> > "J. R. Molloy" <firstname.lastname@example.org> writes:
> > > From: "Anders Sandberg" <email@example.com>
> > > > I no
> > > > longer have to stop working because it gets too dark, thanks to
> > > > Edison, and today computers makes it possible to work regardless of
> > > > what time it is outside my window - which means there is no strong
> > > > external reason to stop.
> > >
> > > A strong reason to stop might be to preserve one's sanity.
> Anders wrote:
> > Too late :-)
> > Actually, I have a solution to my tendency to rotate my working time
> > around the day: melatonin. Now I just have to remember to take it at
> > midnight... which I usually forgets and work all night.
> Presuming that you do remember to take it, does Melatonin work? I seem to
> have buckled the wheel on my sleep cycle; I'm all over the place.
Talking about sleep, I find my thoughts and body have different working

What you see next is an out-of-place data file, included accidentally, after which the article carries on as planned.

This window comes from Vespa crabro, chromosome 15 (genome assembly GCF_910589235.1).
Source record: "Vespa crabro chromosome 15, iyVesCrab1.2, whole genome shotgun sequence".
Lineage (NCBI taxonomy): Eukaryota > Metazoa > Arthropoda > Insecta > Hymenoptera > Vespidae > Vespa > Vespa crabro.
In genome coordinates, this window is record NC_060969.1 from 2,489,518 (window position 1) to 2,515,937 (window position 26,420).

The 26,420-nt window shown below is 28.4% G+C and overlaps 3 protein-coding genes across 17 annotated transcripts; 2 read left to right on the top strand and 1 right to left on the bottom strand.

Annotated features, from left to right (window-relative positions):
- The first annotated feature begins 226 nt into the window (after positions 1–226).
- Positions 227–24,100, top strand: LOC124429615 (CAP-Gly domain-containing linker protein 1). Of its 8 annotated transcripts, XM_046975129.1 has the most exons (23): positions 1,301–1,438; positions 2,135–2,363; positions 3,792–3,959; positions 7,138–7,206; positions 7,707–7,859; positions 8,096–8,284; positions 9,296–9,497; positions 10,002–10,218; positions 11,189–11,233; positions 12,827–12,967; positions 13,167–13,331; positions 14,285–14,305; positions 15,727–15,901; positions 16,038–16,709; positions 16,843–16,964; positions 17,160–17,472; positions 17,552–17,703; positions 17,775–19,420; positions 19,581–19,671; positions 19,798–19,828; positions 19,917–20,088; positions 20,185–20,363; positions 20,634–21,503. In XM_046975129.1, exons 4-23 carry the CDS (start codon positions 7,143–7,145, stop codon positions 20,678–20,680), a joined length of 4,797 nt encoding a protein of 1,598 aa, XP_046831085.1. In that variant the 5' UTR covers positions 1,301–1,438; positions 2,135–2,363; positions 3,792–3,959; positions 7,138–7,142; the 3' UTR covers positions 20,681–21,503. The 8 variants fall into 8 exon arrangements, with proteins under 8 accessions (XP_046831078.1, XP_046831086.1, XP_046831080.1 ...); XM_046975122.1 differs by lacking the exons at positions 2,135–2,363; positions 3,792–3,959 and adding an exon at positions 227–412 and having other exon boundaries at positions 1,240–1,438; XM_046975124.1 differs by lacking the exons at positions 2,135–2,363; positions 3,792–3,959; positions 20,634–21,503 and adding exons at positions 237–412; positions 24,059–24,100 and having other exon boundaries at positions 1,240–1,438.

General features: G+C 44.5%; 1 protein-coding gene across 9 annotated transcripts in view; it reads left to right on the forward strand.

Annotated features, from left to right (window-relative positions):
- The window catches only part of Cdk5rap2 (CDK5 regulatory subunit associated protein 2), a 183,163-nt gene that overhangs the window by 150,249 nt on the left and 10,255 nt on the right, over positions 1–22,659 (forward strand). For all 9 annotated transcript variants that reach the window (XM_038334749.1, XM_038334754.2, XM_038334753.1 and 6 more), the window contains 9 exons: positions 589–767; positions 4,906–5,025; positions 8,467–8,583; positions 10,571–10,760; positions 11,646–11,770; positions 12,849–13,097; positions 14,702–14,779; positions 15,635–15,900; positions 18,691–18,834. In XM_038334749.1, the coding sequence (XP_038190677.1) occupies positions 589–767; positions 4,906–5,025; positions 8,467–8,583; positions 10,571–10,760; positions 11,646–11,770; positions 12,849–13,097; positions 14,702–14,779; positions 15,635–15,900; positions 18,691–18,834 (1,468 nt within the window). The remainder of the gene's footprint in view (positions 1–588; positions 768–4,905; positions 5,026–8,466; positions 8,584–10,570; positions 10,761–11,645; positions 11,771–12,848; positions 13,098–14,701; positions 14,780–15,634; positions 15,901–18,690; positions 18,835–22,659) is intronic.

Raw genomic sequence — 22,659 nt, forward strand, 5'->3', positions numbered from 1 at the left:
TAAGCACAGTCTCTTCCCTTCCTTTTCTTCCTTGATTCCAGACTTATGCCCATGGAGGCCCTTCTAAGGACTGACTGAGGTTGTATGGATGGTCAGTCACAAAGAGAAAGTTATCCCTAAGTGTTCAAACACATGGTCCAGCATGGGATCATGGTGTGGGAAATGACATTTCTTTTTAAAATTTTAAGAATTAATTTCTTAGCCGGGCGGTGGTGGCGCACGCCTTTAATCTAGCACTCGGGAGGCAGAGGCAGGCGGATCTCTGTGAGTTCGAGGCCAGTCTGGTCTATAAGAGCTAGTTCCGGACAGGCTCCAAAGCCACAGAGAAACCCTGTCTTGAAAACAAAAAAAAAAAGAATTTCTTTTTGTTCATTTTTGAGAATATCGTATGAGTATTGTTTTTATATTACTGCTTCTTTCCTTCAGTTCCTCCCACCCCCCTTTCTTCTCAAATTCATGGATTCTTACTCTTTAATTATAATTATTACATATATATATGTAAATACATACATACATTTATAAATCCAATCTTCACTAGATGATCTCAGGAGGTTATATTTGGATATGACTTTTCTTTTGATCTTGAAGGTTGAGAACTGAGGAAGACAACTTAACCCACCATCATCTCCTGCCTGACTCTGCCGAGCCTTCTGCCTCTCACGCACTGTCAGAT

periods sometimes. So, for example, most of the time the body is not tired,
but sometimes it is, so sleep is moreso related to mental function.
Going without sleep for some time, for example twenty-four to thirty-six
hours, at that point there are fatigue toxins in your brain, and you will
probably sleep longer afterwards than if you were only awake for sixteen or
twenty hours, perhaps twelve hours, but maybe even fourteen hours.
Establishing regular sleep time patterns is a good thing, particularly if you
just turn off the lights and go to sleep.
-- Ross Andrew Finlayson Finlayson Consulting Ross at Tiki-Lounge: http://www.tiki-lounge.com/~raf/ "The best mathematician in the world is Maplev in Ontario." - Pertti L.
This archive was generated by hypermail 2b30 : Mon May 28 2001 - 09:56:16 MDT